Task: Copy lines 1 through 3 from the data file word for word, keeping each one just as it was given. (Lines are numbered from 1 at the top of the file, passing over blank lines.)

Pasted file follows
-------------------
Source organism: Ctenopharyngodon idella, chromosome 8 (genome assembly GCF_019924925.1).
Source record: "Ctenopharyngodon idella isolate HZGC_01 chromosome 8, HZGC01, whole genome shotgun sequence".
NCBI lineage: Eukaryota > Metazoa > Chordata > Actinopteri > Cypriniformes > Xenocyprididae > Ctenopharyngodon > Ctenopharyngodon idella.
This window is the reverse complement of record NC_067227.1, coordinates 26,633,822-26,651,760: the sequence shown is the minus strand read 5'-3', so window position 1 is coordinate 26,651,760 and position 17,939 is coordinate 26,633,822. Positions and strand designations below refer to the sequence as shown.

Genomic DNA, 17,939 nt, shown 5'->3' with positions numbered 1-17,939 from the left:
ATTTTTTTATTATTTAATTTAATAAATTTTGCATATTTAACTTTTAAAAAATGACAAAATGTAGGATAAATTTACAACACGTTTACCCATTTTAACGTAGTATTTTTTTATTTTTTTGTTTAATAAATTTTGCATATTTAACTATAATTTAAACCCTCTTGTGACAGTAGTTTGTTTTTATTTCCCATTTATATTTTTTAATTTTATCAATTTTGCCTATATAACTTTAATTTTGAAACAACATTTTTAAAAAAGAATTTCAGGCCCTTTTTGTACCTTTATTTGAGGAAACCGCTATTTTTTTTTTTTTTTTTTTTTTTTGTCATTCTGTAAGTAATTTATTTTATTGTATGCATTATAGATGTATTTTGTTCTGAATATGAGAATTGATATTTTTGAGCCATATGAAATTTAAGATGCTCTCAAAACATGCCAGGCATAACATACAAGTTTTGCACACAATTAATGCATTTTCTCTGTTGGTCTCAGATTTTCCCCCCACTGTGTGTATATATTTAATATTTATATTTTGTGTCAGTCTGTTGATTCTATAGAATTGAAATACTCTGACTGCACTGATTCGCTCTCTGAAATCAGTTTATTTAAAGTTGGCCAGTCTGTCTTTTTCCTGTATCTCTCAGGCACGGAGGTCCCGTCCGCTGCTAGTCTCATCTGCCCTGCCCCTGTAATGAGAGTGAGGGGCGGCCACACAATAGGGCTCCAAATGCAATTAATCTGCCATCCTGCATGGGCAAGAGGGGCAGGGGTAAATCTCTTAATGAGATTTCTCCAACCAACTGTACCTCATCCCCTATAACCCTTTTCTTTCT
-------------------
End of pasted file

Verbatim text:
Source organism: Ctenopharyngodon idella, chromosome 8 (genome assembly GCF_019924925.1).
Source record: "Ctenopharyngodon idella isolate HZGC_01 chromosome 8, HZGC01, whole genome shotgun sequence".
NCBI lineage: Eukaryota > Metazoa > Chordata > Actinopteri > Cypriniformes > Xenocyprididae > Ctenopharyngodon > Ctenopharyngodon idella.